Hebrew Univ. Prof. Cut Eruv

Two rabbis caught a professor cutting the ‘eruv’ on the Sabbath. Police arrested him - but also beat the rabbis who refused to ride to testify.

Gil Ronen,

Prof. Mandler
Prof. Mandler
Hebrew U. website

A Jerusalem professor of chemistry was arrested and released on bail after he was caught red-handed cutting an eruv that surrounds a Jerusalem neighborhood, according to reports in the hareidi religious daily HaMevaser and Ladaat.net., which identified the professor as Hebrew University’s Danny Mandler who resides in the Kiryat HaYovel neighborhood.

According to the reports, religious Jews had been conducting a stakeout in order to find the people who have been vandalizing the Jerusalem eruv – a boundary marker which delineates the area in which religious Jerusalemites may carry things during the Sabbath. According to Jewish Law, a Jew may not carry anything in his hands or pockets in the public domain on the Sabbath unless the area is closed off by a marker called an eruv.

The religious men apprehended the secularists as they cut the eruv in the capital's Kiryat Hayovel area. Professor Mandler is “a leading opponent of the eruv and a member of the committee of rabbis and secularists that have been meeting in the hope of using dialogue as a means to resolve the controversy.”

While the Jerusalem municipality provides an eruv around the entire city, some religious groups do not rely on it and prefer to erect their own eruv in local neighborhoods. The Mehadrin Eruv organization erects such local eruvs and claims to have authorizations to do so. The secularists claim that the boundry markers are being erected without authorization, and that the municipality has not acted to remove them.

The HaMevaser report, which is based on a conversation with Rav Dovid Eisenstein, is quoted on Yeshiva World News. “As a result of repeated incidents in which the eruv was sabotaged by secularists in recent months, Rabbi Yehoshua Neuwirth turned to rabbis involved with the Mehadrin Eruv in the Land of Israel organization, Rabbi Dovid Eisenstein and Rabbi Yaakov Yitzchak Ruchman, offering them to remain in the Bayit Vegan neighborhood for the Sabbath in the hope of apprehending the culprits."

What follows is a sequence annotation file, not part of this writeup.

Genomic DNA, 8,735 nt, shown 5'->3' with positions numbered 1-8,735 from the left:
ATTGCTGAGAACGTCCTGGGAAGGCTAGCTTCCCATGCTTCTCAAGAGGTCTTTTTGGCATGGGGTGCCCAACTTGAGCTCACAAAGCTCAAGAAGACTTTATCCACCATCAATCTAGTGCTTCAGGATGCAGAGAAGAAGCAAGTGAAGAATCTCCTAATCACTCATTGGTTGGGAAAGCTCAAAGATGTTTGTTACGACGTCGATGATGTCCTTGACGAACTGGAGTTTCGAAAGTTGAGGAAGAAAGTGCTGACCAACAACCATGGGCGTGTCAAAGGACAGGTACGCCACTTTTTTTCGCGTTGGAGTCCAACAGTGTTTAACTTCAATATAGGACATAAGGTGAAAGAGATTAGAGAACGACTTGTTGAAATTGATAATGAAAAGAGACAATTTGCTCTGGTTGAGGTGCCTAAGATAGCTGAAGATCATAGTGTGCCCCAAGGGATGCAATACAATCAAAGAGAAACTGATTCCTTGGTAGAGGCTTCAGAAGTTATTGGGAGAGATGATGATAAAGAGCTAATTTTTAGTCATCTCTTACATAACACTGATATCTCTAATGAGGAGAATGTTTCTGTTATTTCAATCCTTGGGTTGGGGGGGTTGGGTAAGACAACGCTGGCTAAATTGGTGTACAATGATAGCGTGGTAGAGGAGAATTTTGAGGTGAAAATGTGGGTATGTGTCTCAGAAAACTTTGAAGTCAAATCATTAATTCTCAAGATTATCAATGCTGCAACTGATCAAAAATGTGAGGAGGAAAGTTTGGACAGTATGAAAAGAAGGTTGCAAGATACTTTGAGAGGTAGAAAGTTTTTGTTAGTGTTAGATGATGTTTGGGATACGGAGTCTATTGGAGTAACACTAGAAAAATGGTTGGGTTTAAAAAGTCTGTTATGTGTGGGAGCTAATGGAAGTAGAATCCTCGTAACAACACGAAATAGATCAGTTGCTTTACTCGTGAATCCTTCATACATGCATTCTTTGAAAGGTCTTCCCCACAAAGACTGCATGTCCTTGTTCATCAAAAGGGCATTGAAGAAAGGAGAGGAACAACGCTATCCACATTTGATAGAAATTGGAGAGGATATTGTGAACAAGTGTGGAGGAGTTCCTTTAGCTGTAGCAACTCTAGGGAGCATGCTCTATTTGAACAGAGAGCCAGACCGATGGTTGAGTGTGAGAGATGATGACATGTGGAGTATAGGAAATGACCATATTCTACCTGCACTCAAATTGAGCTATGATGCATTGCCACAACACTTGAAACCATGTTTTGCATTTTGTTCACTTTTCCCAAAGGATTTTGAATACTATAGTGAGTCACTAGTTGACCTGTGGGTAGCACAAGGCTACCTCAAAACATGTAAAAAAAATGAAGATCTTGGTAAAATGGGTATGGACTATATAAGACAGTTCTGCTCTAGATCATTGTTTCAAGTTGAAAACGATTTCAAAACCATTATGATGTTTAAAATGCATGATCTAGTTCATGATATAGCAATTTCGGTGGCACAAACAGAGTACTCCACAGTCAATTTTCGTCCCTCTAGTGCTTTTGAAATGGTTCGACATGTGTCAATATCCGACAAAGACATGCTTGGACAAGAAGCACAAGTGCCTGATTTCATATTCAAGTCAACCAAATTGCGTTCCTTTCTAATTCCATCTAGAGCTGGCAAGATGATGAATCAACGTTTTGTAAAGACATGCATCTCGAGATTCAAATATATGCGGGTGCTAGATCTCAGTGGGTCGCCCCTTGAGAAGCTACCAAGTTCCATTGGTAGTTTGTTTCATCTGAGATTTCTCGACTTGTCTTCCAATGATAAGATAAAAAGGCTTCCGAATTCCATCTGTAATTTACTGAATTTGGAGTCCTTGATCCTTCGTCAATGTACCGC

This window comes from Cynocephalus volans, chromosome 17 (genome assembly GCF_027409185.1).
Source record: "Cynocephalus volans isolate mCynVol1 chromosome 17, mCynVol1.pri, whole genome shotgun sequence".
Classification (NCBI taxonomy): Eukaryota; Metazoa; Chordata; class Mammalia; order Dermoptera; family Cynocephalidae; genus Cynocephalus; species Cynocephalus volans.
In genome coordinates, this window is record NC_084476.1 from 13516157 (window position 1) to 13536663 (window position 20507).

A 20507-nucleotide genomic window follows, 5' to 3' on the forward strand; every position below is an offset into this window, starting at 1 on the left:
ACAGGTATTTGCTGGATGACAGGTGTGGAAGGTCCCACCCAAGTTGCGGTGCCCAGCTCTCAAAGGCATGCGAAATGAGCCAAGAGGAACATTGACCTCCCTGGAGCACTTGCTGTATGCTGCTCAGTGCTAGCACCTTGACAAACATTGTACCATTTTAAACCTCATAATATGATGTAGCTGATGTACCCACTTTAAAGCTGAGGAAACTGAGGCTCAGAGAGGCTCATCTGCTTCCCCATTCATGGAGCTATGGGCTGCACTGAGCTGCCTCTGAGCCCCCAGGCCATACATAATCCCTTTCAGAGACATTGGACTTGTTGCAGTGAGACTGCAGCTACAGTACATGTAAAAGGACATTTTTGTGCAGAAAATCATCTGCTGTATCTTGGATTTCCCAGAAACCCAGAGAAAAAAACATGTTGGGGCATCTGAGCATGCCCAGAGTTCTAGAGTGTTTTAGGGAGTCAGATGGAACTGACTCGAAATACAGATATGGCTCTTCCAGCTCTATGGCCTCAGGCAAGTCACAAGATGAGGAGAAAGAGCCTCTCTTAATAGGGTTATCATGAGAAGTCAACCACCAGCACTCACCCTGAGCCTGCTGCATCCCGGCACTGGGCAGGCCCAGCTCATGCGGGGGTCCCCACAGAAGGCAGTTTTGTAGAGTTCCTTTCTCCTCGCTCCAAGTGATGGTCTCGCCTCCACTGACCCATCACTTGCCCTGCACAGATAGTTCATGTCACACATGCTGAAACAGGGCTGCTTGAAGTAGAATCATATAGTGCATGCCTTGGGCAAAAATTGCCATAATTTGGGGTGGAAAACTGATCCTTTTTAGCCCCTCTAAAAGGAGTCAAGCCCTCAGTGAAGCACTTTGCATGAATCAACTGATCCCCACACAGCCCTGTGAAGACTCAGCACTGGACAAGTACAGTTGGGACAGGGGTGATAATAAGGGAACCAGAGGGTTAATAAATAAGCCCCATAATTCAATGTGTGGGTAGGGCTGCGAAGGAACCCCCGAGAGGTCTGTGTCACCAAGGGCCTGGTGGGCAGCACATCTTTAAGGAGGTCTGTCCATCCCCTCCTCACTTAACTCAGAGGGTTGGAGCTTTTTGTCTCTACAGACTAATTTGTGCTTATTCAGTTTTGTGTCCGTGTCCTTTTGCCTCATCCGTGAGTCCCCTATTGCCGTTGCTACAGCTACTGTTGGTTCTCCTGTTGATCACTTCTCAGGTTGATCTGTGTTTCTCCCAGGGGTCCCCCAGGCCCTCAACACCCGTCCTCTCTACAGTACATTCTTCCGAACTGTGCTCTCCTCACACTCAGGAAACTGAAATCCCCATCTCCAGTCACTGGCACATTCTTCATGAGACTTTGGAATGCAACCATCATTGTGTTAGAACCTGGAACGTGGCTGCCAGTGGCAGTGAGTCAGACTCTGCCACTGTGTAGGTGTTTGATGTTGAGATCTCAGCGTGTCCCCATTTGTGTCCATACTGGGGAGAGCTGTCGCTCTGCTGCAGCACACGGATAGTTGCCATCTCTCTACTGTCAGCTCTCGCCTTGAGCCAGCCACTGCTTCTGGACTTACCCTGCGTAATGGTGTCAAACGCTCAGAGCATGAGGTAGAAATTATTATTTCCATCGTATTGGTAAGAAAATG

Afte the rabbis arrived, they saw two people approaching the eruv, and one of them cut it with a knife. They apprehended him and said they were "shocked" when they realized he was university chemistry professor Mandler.

Police arrived, immediately arrested Mandler and an accomplice but then ordered rabbis Eisenstein and Ruchman to accompany them to the police station to give their version of the events. Police insisted that they get into the police car despite the day being the Sabbath, when riding is prohibited by Jewish law.

The report quotes an eyewitness: “The rabbis explained this was not possible, at which time police began hitting them and using unjustifiable force, calling for backup units. The reinforcements came and a scuffle ensued as young men [who accompanied the rabbis] tried to defend the rabbis against what they describe as police brutality.”

The rabbis were arrested and taken to the police Russian Compound detention center. They were asked to sign papers, also a violation of the Sabbath, but refused to do so until the end of the Sabbath Saturday evening, at which time they signed the papers and were released without bail.

“The professor and his accomplice were released on bail and ordered to distance themselves from the eruv for 30 days.”

Gilo Chief Rabbi Eliyahu Schlesinger explained that efforts have been made for the past months to enter into dialogue with secularists opposed to the eruv, “but there was no one to talk to."  He added that Rabbi Avraham Moshe Katzenelbogen, who is responsible for the eruv as a member of the Jerusalem Religious Council, recently took community center leaders on a tour of the eruv, showing them it was not in the way and did not pose an obstacle to anyone. A number of hours later, activists again tried to destroy it.

Immediately after the Sabbath, hareidi religious city councilmen reportedly turned to Mayor Nir Barkat, saying that while they had halted work on new eruvs to continue dialogue in the hope of finding a solution, the secularists are not true to their word and continue their attacks.

Barkat responded with concern, promising to convene the eruv committee Sunday in urgent session, condemning the attack and questioning the actions of the secularists at a time when dialogue is ongoing.





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